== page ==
I was branded my first day of college.  My roommate was a 6’4” 310 pound offensive lineman on the football team.  And then there was me… all 5’9” and 150 pounds.  While meeting some of our neighbors in the dorm and introducing ourselves, Keith and Del, and there it started.

Del?  You mean like “the farmer and the del”?  Yep, I became “The Farmer” which was quickly shortened to “Farms”.  So, after graduation, I decided that my email address should be the university I attended initials, “KU”, and “Farms” second.

And there you go.

Some of my friends still call by this nickname and when my wife is angry with me or I’m not listening, I know it by her yelling “FARMS”!!!!!

I find this to be a rather solid personal branding statement and a rather unique one as well.  A great topic of conversation and one that will stick with those I connect with at almost any meeting.

This just goes to show that personal branding does not have to be so vanilla but if you brand yourself correctly it might easily become something for you to really leverage in your career.

So, what is my Twitter handle?  @kufarms

Teaching Social Media in the Workplace

Educate!  Educate!  Educate!

Rear view of class raising hands --- Image by © Royalty-Free/Corbis

Companies are watching the use of social media in the workplace as well as company activities, news, finances and other undisclosed/non-public information.  I completely understand why this is important and the value in confidentiality from employees – but what I fail to understand is why companies are not educating their employees on best practices and, even more importantly, the value around social media.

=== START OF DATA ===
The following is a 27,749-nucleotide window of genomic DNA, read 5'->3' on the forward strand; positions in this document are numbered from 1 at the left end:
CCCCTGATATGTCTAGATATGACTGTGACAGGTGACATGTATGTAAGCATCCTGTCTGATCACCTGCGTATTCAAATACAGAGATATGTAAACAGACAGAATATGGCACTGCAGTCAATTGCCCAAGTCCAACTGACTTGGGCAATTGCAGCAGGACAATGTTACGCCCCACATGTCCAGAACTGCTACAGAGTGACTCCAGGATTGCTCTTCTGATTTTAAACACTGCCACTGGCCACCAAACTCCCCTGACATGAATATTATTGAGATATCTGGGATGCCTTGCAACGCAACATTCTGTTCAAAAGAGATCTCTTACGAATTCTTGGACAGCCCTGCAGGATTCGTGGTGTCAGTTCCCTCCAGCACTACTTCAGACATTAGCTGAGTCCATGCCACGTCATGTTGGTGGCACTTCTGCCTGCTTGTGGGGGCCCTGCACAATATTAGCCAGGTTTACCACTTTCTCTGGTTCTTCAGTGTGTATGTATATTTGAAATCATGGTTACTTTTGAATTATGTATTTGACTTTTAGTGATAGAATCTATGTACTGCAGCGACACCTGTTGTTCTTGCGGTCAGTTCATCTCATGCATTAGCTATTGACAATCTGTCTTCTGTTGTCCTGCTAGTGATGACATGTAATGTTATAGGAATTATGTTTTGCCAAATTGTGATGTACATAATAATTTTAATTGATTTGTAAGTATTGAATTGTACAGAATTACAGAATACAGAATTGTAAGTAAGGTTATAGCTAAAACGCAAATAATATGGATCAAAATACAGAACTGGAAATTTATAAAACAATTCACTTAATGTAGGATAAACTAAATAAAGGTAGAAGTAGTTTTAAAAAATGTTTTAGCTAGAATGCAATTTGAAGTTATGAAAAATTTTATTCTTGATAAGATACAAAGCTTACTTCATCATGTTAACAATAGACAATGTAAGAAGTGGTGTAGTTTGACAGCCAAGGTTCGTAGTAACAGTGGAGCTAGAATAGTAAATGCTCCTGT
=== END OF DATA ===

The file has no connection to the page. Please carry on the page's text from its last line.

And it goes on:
Companies are establishing social media policies every single day.  They are posted to the company intranet and it is expected that everyone will read it and understand it.  Most employees will review and move on either in accordance or not in compliance.  Why not have a 1 hour session with your employees to further allow them to understand the why’s and to ask questions so that questions or concerns are greatly reduced.

Companies are also being proactive and blocking social networking sites from employee access.  If employees cannot access a social media site from their office computer, they absolutely will from a mobile phone in hopes of keeping up with friends, recent trends, news and other important topics (at least important topics specific to each person).

Employers need to be astutely aware of this fact and take a proactive approach to educating the employee.  This could be a very simple session discussion do’s, don’ts, how to add value, how not to be smart on social media, and so many other great topics that too many users don’t understand.

A company will choose whether or not to be apart of social networking and social media, that is up to each organization to decide.  What cannot be ignored is the fact that your employees will be out there regardless.  The sooner that companies embrace that social media will be accessed one way or another, the sooner they may adapt and help their employees to be successful.

(Image by © Royalty-Free/Corbis)

A Recruiters Plan

It took me a while, trial and error, but years ago I worked out a plan on how to attack my day and it works for me.  I prioritize my day, start with the most important items and work to the least important.  I remember to build in time for the unexpected phone call or the visitor who stops by the cubical.  This is very simple to implement and stick with but it is equally very easy to forget.

Also, don’t forget the follow up phone calls for feedback!  Make sure to build those in especially!

Do you have a plan when you begin the day?